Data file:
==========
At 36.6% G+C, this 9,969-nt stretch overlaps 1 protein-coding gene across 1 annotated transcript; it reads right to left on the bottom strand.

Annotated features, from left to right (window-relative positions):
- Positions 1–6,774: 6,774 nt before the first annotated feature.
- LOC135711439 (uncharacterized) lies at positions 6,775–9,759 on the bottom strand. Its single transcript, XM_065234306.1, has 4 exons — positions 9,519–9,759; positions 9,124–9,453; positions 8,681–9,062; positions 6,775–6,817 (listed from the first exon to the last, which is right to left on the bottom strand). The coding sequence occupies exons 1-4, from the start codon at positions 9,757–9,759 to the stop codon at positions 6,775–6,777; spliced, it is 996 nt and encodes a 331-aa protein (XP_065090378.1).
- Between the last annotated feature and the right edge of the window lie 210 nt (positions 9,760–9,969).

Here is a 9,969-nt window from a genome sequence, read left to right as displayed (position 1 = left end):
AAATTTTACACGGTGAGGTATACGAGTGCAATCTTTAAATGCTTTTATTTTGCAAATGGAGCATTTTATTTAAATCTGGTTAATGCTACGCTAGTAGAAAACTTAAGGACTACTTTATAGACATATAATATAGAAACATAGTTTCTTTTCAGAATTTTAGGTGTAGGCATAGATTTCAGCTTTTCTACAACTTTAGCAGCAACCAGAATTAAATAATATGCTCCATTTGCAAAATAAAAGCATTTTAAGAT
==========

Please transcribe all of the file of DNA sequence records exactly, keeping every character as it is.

At 36.6% G+C, this 9,969-nt stretch overlaps 1 protein-coding gene across 1 annotated transcript; it reads right to left on the bottom strand.

Annotated features, from left to right (window-relative positions):
- Positions 1–6,774: 6,774 nt before the first annotated feature.
- LOC135711439 (uncharacterized) lies at positions 6,775–9,759 on the bottom strand. Its single transcript, XM_065234306.1, has 4 exons — positions 9,519–9,759; positions 9,124–9,453; positions 8,681–9,062; positions 6,775–6,817 (listed from the first exon to the last, which is right to left on the bottom strand). The coding sequence occupies exons 1-4, from the start codon at positions 9,757–9,759 to the stop codon at positions 6,775–6,777; spliced, it is 996 nt and encodes a 331-aa protein (XP_065090378.1).
- Between the last annotated feature and the right edge of the window lie 210 nt (positions 9,760–9,969).

Here is a 9,969-nt window from a genome sequence, read left to right as displayed (position 1 = left end):
AAATTTTACACGGTGAGGTATACGAGTGCAATCTTTAAATGCTTTTATTTTGCAAATGGAGCATTTTATTTAAATCTGGTTAATGCTACGCTAGTAGAAAACTTAAGGACTACTTTATAGACATATAATATAGAAACATAGTTTCTTTTCAGAATTTTAGGTGTAGGCATAGATTTCAGCTTTTCTACAACTTTAGCAGCAACCAGAATTAAATAATATGCTCCATTTGCAAAATAAAAGCATTTTAAGAT